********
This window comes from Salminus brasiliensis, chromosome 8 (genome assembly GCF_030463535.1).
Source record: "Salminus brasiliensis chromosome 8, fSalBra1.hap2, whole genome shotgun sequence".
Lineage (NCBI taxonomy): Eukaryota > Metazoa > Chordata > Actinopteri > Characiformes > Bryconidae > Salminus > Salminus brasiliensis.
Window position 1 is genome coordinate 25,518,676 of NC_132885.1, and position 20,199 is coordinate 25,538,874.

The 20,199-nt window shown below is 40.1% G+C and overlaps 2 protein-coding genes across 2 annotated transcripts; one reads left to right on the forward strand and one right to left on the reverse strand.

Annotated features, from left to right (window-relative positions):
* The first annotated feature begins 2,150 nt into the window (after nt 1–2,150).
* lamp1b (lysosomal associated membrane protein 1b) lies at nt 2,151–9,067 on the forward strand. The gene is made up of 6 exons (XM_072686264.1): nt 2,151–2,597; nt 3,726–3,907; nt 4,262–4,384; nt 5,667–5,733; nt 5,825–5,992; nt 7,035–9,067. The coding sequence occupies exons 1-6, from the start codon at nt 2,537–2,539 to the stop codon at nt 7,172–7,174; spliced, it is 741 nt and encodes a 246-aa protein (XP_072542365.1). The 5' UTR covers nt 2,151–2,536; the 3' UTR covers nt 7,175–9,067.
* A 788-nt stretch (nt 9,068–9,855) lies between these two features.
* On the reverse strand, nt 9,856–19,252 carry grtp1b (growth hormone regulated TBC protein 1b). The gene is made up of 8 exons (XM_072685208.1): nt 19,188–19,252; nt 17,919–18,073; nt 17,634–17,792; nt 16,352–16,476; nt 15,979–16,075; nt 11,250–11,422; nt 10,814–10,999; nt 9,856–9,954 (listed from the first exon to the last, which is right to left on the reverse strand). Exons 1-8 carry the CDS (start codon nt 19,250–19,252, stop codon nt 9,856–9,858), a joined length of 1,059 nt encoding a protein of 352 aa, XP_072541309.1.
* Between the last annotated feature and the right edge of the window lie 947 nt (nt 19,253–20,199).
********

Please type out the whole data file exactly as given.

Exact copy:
This window comes from Salminus brasiliensis, chromosome 8 (genome assembly GCF_030463535.1).
Source record: "Salminus brasiliensis chromosome 8, fSalBra1.hap2, whole genome shotgun sequence".
Lineage (NCBI taxonomy): Eukaryota > Metazoa > Chordata > Actinopteri > Characiformes > Bryconidae > Salminus > Salminus brasiliensis.
Window position 1 is genome coordinate 25,518,676 of NC_132885.1, and position 20,199 is coordinate 25,538,874.

The 20,199-nt window shown below is 40.1% G+C and overlaps 2 protein-coding genes across 2 annotated transcripts; one reads left to right on the forward strand and one right to left on the reverse strand.

Annotated features, from left to right (window-relative positions):
* The first annotated feature begins 2,150 nt into the window (after nt 1–2,150).
* lamp1b (lysosomal associated membrane protein 1b) lies at nt 2,151–9,067 on the forward strand. The gene is made up of 6 exons (XM_072686264.1): nt 2,151–2,597; nt 3,726–3,907; nt 4,262–4,384; nt 5,667–5,733; nt 5,825–5,992; nt 7,035–9,067. The coding sequence occupies exons 1-6, from the start codon at nt 2,537–2,539 to the stop codon at nt 7,172–7,174; spliced, it is 741 nt and encodes a 246-aa protein (XP_072542365.1). The 5' UTR covers nt 2,151–2,536; the 3' UTR covers nt 7,175–9,067.
* A 788-nt stretch (nt 9,068–9,855) lies between these two features.
* On the reverse strand, nt 9,856–19,252 carry grtp1b (growth hormone regulated TBC protein 1b). The gene is made up of 8 exons (XM_072685208.1): nt 19,188–19,252; nt 17,919–18,073; nt 17,634–17,792; nt 16,352–16,476; nt 15,979–16,075; nt 11,250–11,422; nt 10,814–10,999; nt 9,856–9,954 (listed from the first exon to the last, which is right to left on the reverse strand). Exons 1-8 carry the CDS (start codon nt 19,250–19,252, stop codon nt 9,856–9,858), a joined length of 1,059 nt encoding a protein of 352 aa, XP_072541309.1.
* Between the last annotated feature and the right edge of the window lie 947 nt (nt 19,253–20,199).